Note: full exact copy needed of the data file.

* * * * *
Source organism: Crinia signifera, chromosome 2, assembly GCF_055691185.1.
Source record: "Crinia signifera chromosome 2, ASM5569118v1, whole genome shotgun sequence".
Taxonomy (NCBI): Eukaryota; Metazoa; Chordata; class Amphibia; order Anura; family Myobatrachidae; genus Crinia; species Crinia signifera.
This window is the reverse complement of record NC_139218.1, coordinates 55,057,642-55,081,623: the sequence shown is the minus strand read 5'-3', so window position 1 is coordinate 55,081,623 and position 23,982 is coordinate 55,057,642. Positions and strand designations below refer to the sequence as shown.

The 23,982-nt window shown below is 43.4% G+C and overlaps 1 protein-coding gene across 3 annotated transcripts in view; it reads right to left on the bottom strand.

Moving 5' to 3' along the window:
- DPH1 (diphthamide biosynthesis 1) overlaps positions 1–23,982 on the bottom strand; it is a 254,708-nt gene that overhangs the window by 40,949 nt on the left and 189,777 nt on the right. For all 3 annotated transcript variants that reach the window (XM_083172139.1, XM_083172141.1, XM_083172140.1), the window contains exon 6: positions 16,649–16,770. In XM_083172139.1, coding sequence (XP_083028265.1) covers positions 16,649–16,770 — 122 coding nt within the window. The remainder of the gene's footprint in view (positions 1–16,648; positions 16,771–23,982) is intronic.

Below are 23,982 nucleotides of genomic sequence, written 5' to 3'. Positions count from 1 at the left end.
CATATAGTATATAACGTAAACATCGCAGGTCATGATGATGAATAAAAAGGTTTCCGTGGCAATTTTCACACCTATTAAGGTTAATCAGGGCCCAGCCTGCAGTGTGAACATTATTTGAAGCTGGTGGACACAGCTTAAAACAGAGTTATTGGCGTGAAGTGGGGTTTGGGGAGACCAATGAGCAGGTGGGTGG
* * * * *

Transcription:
Source organism: Crinia signifera, chromosome 2, assembly GCF_055691185.1.
Source record: "Crinia signifera chromosome 2, ASM5569118v1, whole genome shotgun sequence".
Taxonomy (NCBI): Eukaryota; Metazoa; Chordata; class Amphibia; order Anura; family Myobatrachidae; genus Crinia; species Crinia signifera.
This window is the reverse complement of record NC_139218.1, coordinates 55,057,642-55,081,623: the sequence shown is the minus strand read 5'-3', so window position 1 is coordinate 55,081,623 and position 23,982 is coordinate 55,057,642. Positions and strand designations below refer to the sequence as shown.

The 23,982-nt window shown below is 43.4% G+C and overlaps 1 protein-coding gene across 3 annotated transcripts in view; it reads right to left on the bottom strand.

Moving 5' to 3' along the window:
- DPH1 (diphthamide biosynthesis 1) overlaps positions 1–23,982 on the bottom strand; it is a 254,708-nt gene that overhangs the window by 40,949 nt on the left and 189,777 nt on the right. For all 3 annotated transcript variants that reach the window (XM_083172139.1, XM_083172141.1, XM_083172140.1), the window contains exon 6: positions 16,649–16,770. In XM_083172139.1, coding sequence (XP_083028265.1) covers positions 16,649–16,770 — 122 coding nt within the window. The remainder of the gene's footprint in view (positions 1–16,648; positions 16,771–23,982) is intronic.

Below are 23,982 nucleotides of genomic sequence, written 5' to 3'. Positions count from 1 at the left end.
CATATAGTATATAACGTAAACATCGCAGGTCATGATGATGAATAAAAAGGTTTCCGTGGCAATTTTCACACCTATTAAGGTTAATCAGGGCCCAGCCTGCAGTGTGAACATTATTTGAAGCTGGTGGACACAGCTTAAAACAGAGTTATTGGCGTGAAGTGGGGTTTGGGGAGACCAATGAGCAGGTGGGTGG